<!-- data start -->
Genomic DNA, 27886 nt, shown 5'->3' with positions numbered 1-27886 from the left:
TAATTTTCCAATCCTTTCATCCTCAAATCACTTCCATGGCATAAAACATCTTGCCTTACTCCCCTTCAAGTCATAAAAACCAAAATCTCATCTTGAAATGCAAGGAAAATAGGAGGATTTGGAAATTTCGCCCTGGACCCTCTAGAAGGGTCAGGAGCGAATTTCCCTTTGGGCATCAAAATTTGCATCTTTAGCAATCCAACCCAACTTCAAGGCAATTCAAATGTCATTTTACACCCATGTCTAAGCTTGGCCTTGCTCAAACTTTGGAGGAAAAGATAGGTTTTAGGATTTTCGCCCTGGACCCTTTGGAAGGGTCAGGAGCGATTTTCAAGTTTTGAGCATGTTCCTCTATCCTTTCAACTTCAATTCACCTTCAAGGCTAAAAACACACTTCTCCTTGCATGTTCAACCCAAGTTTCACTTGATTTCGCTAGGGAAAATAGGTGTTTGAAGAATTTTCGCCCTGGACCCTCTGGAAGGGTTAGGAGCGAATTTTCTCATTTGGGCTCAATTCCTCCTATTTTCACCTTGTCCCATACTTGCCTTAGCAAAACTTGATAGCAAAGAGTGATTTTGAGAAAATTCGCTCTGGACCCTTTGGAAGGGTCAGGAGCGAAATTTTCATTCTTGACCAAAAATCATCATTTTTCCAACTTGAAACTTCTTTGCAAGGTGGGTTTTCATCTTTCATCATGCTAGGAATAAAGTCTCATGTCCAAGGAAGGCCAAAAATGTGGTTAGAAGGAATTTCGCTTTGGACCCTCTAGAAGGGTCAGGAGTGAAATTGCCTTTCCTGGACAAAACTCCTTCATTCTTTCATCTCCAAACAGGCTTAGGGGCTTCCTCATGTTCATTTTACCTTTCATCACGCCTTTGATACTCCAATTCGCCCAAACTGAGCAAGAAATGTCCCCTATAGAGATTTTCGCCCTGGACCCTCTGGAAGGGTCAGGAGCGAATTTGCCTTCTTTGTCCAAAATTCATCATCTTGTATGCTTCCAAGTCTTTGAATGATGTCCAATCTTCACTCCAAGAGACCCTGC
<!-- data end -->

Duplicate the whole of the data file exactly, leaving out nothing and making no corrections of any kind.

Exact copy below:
Genomic DNA, 27886 nt, shown 5'->3' with positions numbered 1-27886 from the left:
TAATTTTCCAATCCTTTCATCCTCAAATCACTTCCATGGCATAAAACATCTTGCCTTACTCCCCTTCAAGTCATAAAAACCAAAATCTCATCTTGAAATGCAAGGAAAATAGGAGGATTTGGAAATTTCGCCCTGGACCCTCTAGAAGGGTCAGGAGCGAATTTCCCTTTGGGCATCAAAATTTGCATCTTTAGCAATCCAACCCAACTTCAAGGCAATTCAAATGTCATTTTACACCCATGTCTAAGCTTGGCCTTGCTCAAACTTTGGAGGAAAAGATAGGTTTTAGGATTTTCGCCCTGGACCCTTTGGAAGGGTCAGGAGCGATTTTCAAGTTTTGAGCATGTTCCTCTATCCTTTCAACTTCAATTCACCTTCAAGGCTAAAAACACACTTCTCCTTGCATGTTCAACCCAAGTTTCACTTGATTTCGCTAGGGAAAATAGGTGTTTGAAGAATTTTCGCCCTGGACCCTCTGGAAGGGTTAGGAGCGAATTTTCTCATTTGGGCTCAATTCCTCCTATTTTCACCTTGTCCCATACTTGCCTTAGCAAAACTTGATAGCAAAGAGTGATTTTGAGAAAATTCGCTCTGGACCCTTTGGAAGGGTCAGGAGCGAAATTTTCATTCTTGACCAAAAATCATCATTTTTCCAACTTGAAACTTCTTTGCAAGGTGGGTTTTCATCTTTCATCATGCTAGGAATAAAGTCTCATGTCCAAGGAAGGCCAAAAATGTGGTTAGAAGGAATTTCGCTTTGGACCCTCTAGAAGGGTCAGGAGTGAAATTGCCTTTCCTGGACAAAACTCCTTCATTCTTTCATCTCCAAACAGGCTTAGGGGCTTCCTCATGTTCATTTTACCTTTCATCACGCCTTTGATACTCCAATTCGCCCAAACTGAGCAAGAAATGTCCCCTATAGAGATTTTCGCCCTGGACCCTCTGGAAGGGTCAGGAGCGAATTTGCCTTCTTTGTCCAAAATTCATCATCTTGTATGCTTCCAAGTCTTTGAATGATGTCCAATCTTCACTCCAAGAGACCCTGC